4 Out of 5: Alex Leo on New York

Alex Leo is director of news product at Reuters Digital. This is her take on four places she likes, and one place she doesn’t.

RECOMMENDED

DeSantos – "This place has gone through more design iterations in three years than most restaurants do in a lifetime, but they’ve finally got it down (despite the cotton-used-as-art issue). DeSantos hits the perfect balance between intimacy and energy, just make sure they don’t seat you in the bar area, unless of course your date is really boring and you don’t care what he has to say. There’s nothing to avoid on the menu — they do everything well — but you’ll regret not ordering the truffle fries."

Moss – "While I will never be able to afford anything in this high-end design store, it is incredibly fun to poke around in. Rolling tables made out of found objects, brightly-colored crystal chandeliers and unidentifiable acrylic objects make this place more like a gallery than a store. The range of products and enormous price tags also make for fun people watching."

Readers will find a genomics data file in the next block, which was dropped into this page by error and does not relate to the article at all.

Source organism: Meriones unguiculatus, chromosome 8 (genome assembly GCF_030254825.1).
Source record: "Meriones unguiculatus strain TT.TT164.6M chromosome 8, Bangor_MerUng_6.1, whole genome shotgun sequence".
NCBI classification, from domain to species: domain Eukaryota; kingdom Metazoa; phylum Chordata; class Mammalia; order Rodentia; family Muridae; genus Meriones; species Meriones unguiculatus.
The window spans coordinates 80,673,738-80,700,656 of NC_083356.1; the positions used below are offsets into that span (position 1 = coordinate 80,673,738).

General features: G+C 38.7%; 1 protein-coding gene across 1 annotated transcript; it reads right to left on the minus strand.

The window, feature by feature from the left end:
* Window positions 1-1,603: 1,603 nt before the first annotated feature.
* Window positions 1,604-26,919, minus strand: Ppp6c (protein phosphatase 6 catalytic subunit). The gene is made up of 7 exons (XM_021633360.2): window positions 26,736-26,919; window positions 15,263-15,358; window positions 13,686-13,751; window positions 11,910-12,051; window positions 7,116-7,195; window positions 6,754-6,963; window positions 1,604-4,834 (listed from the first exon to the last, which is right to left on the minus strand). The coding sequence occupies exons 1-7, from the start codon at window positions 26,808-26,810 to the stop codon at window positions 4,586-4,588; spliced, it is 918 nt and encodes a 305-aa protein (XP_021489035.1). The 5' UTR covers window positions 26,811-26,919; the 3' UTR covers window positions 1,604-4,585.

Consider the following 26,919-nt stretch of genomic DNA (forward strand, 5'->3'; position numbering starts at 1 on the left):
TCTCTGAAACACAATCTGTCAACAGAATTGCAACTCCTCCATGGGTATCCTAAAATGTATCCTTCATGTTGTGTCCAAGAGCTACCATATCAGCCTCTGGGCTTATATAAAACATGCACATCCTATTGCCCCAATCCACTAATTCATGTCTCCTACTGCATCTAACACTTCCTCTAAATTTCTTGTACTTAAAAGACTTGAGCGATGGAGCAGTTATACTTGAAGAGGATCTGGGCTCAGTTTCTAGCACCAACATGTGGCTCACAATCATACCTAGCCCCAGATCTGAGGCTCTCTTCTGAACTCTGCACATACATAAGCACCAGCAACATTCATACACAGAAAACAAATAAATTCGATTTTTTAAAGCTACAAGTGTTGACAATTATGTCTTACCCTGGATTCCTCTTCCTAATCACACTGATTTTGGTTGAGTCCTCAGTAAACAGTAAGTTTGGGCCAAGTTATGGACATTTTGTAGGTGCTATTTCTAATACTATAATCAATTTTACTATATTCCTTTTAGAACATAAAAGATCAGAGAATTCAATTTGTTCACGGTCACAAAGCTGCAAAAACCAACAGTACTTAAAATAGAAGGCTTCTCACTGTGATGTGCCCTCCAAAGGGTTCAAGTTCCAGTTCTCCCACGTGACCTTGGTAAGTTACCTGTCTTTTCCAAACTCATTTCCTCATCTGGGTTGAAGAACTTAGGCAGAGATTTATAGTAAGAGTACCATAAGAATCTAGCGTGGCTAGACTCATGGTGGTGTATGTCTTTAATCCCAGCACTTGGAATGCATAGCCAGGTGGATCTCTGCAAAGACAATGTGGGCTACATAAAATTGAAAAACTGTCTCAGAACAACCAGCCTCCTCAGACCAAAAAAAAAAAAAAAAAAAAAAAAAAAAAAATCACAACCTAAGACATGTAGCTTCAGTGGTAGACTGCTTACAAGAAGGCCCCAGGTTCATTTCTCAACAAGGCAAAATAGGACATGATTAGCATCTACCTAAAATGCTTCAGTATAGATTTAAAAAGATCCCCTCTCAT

Bobo – "I am a sucker for any place that serves me brussels sprouts in pork fat, but Bobo offers more than just delicious sides. It has a wonderfully inventive seasonal menu, a great wine list and décor that makes you feel like you’re in a modern-day Henry James novel."

Fishs Eddy – "This Flatiron shop offers adorable housewares with a New York bent—how could I possibly resist a NYT Crossword Puzzle platter? It’s a perfect place to find gifts of all sizes and prices."

NOT SO MUCH

PDT – "Yes, yes, the speakeasy came back and walking through a phone booth in a hotdog shop to get to a secret bar is intriguing, but the place itself is depressing, snobby and not worth the price."

New York’s Orbed Food Trend Comes Full Circle

Could it be that we, as sophisticated New York foodies, are really just a just a bunch of babies stuck in Freud’s infamous oral phase? Mr. Psychology himself proposed that if a nursing child’s appetite was thwarted during any psychosexual stage, that anxiety could manifest in adulthood as a neurosis. Thus, an infantile oral fixation would spiral into an adult obsession with oral stimulation. While I often apply this theory to smokers and nail biters, perhaps everyone really just wants balls in their mouth. Why? It seems that spherical sustenance has been popping up all over town.